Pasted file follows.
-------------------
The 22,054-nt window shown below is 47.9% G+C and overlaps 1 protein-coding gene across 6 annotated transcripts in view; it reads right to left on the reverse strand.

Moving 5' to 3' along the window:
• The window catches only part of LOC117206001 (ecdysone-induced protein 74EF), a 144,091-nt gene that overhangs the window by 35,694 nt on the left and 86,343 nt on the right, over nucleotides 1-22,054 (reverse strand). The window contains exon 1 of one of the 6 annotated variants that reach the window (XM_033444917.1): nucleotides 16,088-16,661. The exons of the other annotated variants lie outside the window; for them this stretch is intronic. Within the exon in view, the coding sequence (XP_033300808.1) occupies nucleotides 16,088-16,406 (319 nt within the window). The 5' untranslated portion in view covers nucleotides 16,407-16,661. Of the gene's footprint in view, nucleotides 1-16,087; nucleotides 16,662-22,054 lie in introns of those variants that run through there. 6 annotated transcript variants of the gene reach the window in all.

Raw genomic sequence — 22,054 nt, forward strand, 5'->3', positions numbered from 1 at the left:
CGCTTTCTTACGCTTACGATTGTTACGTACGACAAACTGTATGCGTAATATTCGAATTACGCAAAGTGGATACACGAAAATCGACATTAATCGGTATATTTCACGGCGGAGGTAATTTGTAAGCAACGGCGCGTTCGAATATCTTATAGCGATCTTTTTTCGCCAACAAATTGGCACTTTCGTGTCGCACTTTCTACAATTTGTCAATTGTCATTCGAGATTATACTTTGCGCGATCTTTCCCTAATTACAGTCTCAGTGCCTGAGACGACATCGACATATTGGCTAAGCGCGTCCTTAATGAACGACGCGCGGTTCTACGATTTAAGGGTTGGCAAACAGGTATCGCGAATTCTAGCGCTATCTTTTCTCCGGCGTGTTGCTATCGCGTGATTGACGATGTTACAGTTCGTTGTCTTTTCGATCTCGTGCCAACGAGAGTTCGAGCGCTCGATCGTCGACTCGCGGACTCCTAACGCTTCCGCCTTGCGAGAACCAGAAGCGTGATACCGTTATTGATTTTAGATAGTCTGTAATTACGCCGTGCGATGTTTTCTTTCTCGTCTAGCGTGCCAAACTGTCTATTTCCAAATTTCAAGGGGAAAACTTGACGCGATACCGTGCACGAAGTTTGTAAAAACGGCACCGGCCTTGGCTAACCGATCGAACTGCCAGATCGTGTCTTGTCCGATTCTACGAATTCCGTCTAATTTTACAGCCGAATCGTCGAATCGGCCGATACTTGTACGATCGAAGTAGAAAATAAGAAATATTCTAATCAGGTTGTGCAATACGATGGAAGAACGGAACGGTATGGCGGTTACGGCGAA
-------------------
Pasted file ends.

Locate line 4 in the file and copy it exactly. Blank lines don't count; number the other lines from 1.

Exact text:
Raw genomic sequence — 22,054 nt, forward strand, 5'->3', positions numbered from 1 at the left: